by Nathan Wei, MD, FACP, FACR
Nathan Wei is a nationally known board-certified rheumatologist and author of the Second Opinion Arthritis Treatment Kit. It's available exclusively at this website... not available in stores.
Click here: Second Opinion Arthritis Treatment Kit
Back pain is a ubiquitous problem in society. A multi-disciplined approach to managing this problem is the most effective one. A number of different measures can be employed. These include rest, exercise, medications, injections, physical therapy, and the like. Multiple studies have shown that people who exercise regularly have far fewer problems with their back.
Exercising helps reduce the risk of falls and along with other core exercises will reduce back strain. The "core" extends from the armpits to the knees.
Stretching reduces the risk of muscle spasms.
Weight bearing exercises help prevent loss of bone leading to osteoporosis, reducing the risk of fractures.
Aerobic exercise, causes the release of endorphins which reduce pain. Improved posture also is a benefit of exercise.
Important Notice: A variety of exercises can be helpful. However, before trying these exercises, you should consult with your physician or physical therapist. It is possible to injure yourself while attempting these. That is the reason to consult a specialist before embarking...
Here are some examples that have been culled from various physical therapy sources:
Lie on your back on the floor. Bend one knee up towards the chest and hold with hands for a count of five. Slowly straighten the other leg along the floor. Hold for five counts. Return to starting position, then repeat on opposite side.
Lie on your back on the floor. Tighten buttocks and stomach muscles so that the lower back flattens and the pelvis tilts upwards. Relax. Tilt pelvis downward by arching the lower back off the floor. Relax.
Lie on your back on the floor. Roll both knees to one side, then to the other. Keep elbows on the floor.
Semi sit ups
Lie on your back on the floor. Tuck your chin in, slowly lift your head and shoulders by stretching both hands between knees. Lower shoulders (keep chin in), stretch both hands to the right and left knees. Lower completely. Relax.
Lie on your back on the floor. Slowly lift your buttocks and back off the floor. Lower slowly, stretching spine along the floor.
Back extension. Lie on your stomach on the floor. The low back is gently placed into extension by lying on the stomach (prone position) and propping the upper body up on the elbows, keeping hips on the floor. This should be started slowly, since some patients can not tolerate this position initially.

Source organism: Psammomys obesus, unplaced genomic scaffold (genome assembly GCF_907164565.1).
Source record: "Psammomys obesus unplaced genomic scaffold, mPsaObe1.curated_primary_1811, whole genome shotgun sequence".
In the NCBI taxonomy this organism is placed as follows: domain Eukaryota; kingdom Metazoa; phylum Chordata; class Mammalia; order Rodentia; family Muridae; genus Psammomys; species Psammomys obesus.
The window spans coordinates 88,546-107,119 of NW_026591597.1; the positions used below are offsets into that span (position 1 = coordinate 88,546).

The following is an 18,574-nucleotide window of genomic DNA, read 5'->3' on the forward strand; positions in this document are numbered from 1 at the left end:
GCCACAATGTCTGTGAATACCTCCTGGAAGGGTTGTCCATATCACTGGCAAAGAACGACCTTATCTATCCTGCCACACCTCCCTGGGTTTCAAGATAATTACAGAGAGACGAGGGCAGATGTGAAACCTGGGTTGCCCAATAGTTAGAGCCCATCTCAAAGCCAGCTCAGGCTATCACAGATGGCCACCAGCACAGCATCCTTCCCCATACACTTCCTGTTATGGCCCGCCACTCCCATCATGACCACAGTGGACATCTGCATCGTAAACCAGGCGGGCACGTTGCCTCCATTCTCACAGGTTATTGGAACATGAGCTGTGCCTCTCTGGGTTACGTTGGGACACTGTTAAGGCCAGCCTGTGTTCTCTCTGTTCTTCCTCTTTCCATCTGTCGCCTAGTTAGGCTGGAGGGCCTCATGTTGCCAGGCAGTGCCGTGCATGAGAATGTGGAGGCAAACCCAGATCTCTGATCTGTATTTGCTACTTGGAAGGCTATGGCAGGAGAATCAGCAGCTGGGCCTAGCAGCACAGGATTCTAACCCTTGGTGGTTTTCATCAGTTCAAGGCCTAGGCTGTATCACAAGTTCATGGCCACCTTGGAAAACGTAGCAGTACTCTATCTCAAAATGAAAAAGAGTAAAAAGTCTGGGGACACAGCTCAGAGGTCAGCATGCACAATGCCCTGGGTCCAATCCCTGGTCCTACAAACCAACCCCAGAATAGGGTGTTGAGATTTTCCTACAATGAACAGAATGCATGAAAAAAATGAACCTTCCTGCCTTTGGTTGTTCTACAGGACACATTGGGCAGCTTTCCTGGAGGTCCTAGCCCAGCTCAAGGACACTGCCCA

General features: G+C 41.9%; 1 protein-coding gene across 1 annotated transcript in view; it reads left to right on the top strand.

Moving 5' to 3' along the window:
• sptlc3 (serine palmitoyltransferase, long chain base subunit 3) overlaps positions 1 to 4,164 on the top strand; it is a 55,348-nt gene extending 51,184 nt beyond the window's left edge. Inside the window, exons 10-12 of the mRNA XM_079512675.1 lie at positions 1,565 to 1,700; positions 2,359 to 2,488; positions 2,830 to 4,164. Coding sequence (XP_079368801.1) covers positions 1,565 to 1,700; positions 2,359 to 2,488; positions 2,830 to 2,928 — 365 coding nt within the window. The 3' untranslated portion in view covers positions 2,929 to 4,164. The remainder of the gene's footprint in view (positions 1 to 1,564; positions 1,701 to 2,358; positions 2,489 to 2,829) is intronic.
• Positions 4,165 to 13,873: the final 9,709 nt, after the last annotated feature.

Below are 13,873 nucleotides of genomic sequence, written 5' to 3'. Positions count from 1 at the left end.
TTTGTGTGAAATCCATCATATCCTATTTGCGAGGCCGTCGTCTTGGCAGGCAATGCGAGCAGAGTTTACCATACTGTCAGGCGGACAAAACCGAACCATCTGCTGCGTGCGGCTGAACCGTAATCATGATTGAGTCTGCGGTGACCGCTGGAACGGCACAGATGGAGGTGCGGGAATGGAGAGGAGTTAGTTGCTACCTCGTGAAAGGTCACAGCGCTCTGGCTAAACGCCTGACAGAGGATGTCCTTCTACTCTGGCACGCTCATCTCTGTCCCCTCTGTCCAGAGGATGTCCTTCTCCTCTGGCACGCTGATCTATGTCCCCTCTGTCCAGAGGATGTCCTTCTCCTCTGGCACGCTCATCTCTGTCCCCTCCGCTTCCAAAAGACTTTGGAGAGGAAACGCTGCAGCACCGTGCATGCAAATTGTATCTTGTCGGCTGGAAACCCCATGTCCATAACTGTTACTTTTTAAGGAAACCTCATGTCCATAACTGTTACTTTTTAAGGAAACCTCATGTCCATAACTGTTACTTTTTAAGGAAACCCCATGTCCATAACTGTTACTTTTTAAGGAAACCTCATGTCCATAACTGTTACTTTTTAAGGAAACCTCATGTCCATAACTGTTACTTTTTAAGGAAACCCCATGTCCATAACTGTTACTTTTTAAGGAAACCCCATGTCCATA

This position is typically held from five to 30 seconds per repetition, for 10 repetitions.
After practicing this exercise, a patient may be ready for a more advanced form of the extension:
From the prone position, press up on the hands while the pelvis remains in contact with the floor.
This position is typically held for 1 second, repeated 10 times.
A similar exercise can be done standing by arching backward slowly with hands on hips if the patient is unable to lie flat. However, the prone position is usually preferred.
These “extension” exercises are done regularly, about every two hours. As the pain works out of the leg, the exercises typically are advanced to strengthen the low back and abdominal muscles to prevent recurrences of sciatica pain caused by a herniated disc. To strengthen the low back muscles:
In the prone position (lying on your stomach on the floor) and with hands clasped behind the lower back, raise the head and chest slightly against gravity while looking at the floor (stay low).
In the prone position with the head and chest lowered to the floor, lightly raise an arm and opposite leg slowly, with the knee locked, 2-3 inches from the floor.
To strengthen the abdominal muscles:
For the upper abdominals, lay on the back with knees bent, fold arms across the chest, tilt the pelvis to flatten the back, and curl-up lifting the head and shoulders from the floor. Do not attempt to lift too high, and bring the head and chest towards the ceiling. For patients with neck pain, place the hands behind the head.
For the lower abdominals, tighten the lower stomach muscles and slowly raise the straight leg 8 to 12 inches from the floor, keeping the low back held flat against the floor. Water exercises are also excellent. Water walking in waist-deep water is beneficial.
Aerobic conditioning for general fitness is recommended. Walking is an excellent form of exercise for the low back.
Always warm up before exercising.
Exercises that should be avoided include any activity that involves prolonged sitting (rowing, a standard stationary bike), excessive strain on the back (cross country ski machine), and impact loading (running). Exercises or activities that involve twisting (golf) should also be cautioned against.
Rule of thumb: any exercise that makes back pain worse should be avoided.
Get more information about back exercises as well as...
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Click here Second Opinion Arthritis Treatment Kit
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